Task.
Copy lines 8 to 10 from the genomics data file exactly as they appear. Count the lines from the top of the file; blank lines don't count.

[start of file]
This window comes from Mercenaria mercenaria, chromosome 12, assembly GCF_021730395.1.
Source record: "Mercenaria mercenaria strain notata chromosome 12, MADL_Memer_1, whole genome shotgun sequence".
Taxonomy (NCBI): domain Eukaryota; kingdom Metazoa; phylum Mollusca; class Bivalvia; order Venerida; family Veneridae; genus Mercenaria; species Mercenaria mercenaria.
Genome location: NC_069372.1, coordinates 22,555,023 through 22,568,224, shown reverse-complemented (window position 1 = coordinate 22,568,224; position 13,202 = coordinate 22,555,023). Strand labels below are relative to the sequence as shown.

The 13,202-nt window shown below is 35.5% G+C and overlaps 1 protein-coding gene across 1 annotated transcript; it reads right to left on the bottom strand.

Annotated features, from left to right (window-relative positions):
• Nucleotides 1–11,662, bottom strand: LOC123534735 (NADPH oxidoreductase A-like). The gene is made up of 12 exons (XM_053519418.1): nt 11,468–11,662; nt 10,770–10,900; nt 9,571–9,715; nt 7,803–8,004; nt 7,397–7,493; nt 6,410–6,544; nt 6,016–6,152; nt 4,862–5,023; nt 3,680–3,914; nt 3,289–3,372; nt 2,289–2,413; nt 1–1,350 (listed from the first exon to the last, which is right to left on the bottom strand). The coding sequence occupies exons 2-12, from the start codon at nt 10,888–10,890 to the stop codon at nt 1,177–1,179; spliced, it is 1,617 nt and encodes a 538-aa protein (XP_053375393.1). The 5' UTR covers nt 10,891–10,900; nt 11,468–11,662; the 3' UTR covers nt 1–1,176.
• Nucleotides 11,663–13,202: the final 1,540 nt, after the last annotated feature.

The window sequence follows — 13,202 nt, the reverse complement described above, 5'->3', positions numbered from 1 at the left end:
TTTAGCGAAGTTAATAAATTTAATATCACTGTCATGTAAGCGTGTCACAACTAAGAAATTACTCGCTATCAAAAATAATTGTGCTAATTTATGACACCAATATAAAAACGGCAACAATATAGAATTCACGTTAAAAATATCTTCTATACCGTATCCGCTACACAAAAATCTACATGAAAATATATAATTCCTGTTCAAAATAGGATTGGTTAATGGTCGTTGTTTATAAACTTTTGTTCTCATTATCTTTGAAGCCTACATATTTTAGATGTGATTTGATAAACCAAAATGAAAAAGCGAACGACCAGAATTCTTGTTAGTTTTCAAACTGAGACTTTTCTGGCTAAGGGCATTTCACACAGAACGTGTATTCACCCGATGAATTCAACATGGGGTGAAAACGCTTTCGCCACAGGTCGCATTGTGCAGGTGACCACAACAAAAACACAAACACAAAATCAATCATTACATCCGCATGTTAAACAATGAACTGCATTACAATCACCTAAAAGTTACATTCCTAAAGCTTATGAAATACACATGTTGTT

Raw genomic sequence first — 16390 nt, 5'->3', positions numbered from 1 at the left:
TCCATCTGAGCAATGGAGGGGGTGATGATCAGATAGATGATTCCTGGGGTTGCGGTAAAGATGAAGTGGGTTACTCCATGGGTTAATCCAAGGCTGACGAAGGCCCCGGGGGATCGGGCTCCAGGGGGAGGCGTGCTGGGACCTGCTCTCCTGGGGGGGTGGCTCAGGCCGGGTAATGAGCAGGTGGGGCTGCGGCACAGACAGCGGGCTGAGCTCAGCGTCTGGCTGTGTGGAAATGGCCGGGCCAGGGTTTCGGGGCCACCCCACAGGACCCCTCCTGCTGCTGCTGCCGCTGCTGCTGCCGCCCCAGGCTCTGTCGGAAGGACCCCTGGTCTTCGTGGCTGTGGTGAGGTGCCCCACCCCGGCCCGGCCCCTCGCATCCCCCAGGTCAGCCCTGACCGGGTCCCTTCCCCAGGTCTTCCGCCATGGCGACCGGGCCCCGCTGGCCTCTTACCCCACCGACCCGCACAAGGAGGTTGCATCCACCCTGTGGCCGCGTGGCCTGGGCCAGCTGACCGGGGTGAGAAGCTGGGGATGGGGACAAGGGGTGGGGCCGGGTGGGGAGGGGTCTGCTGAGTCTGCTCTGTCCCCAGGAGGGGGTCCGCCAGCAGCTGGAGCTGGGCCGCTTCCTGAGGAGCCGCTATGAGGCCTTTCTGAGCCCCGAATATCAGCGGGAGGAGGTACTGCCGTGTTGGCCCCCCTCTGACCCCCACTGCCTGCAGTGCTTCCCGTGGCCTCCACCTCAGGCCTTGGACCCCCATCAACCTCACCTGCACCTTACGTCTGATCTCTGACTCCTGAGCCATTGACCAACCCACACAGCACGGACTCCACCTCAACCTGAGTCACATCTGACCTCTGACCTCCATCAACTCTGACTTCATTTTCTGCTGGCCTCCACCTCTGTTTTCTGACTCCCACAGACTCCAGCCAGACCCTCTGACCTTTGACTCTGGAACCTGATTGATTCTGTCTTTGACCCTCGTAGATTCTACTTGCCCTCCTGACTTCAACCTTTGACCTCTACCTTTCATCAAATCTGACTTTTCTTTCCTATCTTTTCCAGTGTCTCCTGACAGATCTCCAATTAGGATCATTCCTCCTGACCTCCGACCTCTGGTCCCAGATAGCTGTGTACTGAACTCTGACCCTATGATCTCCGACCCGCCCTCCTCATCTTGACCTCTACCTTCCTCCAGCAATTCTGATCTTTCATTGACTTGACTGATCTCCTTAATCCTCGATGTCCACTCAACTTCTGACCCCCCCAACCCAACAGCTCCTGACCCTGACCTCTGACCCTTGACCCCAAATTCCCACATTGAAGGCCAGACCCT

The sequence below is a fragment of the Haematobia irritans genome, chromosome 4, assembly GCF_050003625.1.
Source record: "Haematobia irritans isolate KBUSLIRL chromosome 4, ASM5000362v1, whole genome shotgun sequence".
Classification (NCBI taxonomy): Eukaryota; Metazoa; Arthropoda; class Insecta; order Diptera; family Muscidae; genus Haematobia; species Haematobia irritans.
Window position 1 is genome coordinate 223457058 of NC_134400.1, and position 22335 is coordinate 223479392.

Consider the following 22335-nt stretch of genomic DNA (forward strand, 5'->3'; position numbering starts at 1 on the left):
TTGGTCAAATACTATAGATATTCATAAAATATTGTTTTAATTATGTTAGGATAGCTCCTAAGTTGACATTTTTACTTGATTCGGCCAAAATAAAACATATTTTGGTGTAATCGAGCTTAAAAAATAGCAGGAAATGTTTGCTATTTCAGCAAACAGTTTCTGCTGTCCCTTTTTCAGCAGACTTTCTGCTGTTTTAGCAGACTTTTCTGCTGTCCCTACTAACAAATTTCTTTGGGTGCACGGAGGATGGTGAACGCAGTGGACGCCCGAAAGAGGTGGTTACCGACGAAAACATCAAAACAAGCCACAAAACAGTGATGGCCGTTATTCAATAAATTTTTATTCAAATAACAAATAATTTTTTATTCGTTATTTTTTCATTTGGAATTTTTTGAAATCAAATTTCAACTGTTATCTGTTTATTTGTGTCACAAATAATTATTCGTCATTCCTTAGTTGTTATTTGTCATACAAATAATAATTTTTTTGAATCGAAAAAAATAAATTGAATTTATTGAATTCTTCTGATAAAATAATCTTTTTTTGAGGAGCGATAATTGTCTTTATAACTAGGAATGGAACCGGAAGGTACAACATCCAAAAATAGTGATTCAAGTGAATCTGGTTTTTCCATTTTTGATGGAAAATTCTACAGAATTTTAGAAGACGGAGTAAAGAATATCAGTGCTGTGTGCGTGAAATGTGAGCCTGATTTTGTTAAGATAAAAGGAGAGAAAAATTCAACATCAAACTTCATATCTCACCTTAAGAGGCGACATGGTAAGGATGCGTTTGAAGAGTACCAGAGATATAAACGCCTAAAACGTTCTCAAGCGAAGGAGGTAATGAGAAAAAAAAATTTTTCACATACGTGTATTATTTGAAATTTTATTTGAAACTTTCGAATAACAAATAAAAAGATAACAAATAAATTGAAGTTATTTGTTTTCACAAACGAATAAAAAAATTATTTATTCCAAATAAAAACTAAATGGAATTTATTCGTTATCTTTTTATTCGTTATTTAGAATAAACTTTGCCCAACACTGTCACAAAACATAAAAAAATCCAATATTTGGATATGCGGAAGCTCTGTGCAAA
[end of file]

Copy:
• Nucleotides 11,663–13,202: the final 1,540 nt, after the last annotated feature.

The window sequence follows — 13,202 nt, the reverse complement described above, 5'->3', positions numbered from 1 at the left end:
TTTAGCGAAGTTAATAAATTTAATATCACTGTCATGTAAGCGTGTCACAACTAAGAAATTACTCGCTATCAAAAATAATTGTGCTAATTTATGACACCAATATAAAAACGGCAACAATATAGAATTCACGTTAAAAATATCTTCTATACCGTATCCGCTACACAAAAATCTACATGAAAATATATAATTCCTGTTCAAAATAGGATTGGTTAATGGTCGTTGTTTATAAACTTTTGTTCTCATTATCTTTGAAGCCTACATATTTTAGATGTGATTTGATAAACCAAAATGAAAAAGCGAACGACCAGAATTCTTGTTAGTTTTCAAACTGAGACTTTTCTGGCTAAGGGCATTTCACACAGAACGTGTATTCACCCGATGAATTCAACATGGGGTGAAAACGCTTTCGCCACAGGTCGCATTGTGCAGGTGACCACAACAAAAACACAAACACAAAATCAATCATTACATCCGCATGTTAAACAATGAACTGCATTACAATCACCTAAAAGTTACATTCCTAAAGCTTATGAAATACACATGTTGTT